Hand Painted Paper Mache Plate - Patented 1880 - Pansies on Papier Mache

Regular price $ 120.00

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  • Antique item

This pretty antique plate is made of papier mâché, which is the original French term that translates to "mashed paper." On August 31, 1880, US patent number US231657A was issued to Richard De Planque of Philadelphia, PA, for a "plaque for painting and decoration." Following are parts of his application for the patent (we have corrected some printing errors in the original to make it more readable):

"RICHARD DE PLANQUE of PHILADELPHIA, PENNSYLVANIA.

Be it known that I, RICHARD DE PLANQUE, a subject of Russia, (having declared my intention of becoming a citizen of the United States,) have invented a new and useful Improvement in Plaques or Shapes for Painting and Decoration, which improvement is fully embodying my invention.

My invention consists of a plaque formed essentially of pasteboard, binders, cloth-boards or other similar paper material, prepared in such manner as to be light, durable, and cheap...

Referring to the drawings, figures 1 and 2 represent a plaque which may be circular, oval, or other desired shape for painting, ornamentation, and decoration generally. Figure 3 is a section. A copy of these original drawings is shown in the next to last photo; we'll send it along to the buyer, along with a copy of the application.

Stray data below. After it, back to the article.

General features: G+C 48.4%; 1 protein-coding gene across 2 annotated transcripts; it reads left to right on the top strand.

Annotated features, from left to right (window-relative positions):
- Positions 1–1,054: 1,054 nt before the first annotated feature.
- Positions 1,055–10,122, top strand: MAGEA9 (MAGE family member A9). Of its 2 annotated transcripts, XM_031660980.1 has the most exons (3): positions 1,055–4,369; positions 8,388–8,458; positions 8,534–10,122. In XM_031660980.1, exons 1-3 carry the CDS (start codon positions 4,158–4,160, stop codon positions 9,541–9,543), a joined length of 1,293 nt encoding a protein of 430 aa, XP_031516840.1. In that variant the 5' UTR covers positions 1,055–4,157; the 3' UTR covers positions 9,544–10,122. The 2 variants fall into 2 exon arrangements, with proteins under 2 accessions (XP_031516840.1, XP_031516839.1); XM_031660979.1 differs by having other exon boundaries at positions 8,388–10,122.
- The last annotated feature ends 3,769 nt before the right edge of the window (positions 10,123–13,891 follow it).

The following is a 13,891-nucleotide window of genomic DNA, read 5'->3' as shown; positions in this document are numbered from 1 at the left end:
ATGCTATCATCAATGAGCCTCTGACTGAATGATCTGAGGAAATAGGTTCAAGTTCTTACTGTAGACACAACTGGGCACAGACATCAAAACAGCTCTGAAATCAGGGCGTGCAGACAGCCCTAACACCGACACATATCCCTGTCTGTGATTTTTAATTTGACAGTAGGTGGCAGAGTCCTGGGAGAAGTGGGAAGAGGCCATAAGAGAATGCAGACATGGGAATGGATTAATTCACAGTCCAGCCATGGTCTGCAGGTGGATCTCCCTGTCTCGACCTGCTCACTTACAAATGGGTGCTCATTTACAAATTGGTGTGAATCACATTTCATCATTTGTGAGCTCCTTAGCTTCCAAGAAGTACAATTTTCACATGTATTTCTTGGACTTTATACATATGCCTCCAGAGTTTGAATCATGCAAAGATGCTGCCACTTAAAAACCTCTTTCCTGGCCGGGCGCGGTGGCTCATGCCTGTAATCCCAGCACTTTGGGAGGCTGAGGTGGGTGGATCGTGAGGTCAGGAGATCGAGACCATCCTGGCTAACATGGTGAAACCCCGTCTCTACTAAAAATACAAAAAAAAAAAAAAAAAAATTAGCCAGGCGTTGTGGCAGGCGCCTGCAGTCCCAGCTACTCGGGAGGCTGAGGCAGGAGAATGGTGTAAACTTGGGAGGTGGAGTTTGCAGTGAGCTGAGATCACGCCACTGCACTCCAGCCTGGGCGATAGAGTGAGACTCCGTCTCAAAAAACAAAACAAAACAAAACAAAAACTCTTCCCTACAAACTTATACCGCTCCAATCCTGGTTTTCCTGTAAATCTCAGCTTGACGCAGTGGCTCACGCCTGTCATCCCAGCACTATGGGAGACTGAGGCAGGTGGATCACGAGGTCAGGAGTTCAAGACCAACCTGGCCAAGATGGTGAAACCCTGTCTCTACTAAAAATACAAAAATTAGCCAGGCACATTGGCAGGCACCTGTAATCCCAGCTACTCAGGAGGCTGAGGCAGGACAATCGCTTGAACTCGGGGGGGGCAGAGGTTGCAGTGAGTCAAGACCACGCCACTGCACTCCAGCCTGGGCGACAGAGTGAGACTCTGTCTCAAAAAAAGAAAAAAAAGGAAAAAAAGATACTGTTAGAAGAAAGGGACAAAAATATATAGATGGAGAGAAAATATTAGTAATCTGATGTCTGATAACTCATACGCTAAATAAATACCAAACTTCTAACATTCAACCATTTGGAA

In preparing the plaque I take...paper material and cut the same into proper shape and saturate it with glue-water, after which, while it is wet, it is stamped or pressed into a dishing form, and when dry it will be found to retain its shape, owing to the stiffening action of the glue. The plaque is now coated on both sides with a compound of glue and Whiting and said thick coating is sandpapered...in order to have a uniform and smooth surface. "

By 1896, Richard de Planque was listed in directories as a papier-mâché manufacturer. The label on the reverse of the plate bears his trademark and the patent date.

The front of the dish was skillfully hand painted, depicting a wooden planter box full of pansies set against a hazy, pale backdrop. Its round shape, slightly warped, measures 12 inches in diameter and weighs a mere 9 ounces. Given the fragility of the material, both the plate and the painting are in surprisingly very good condition, with minor wear to the paint and a few tiny chips on the rim. It displays beautifully, a lovely survivor for over a century past.

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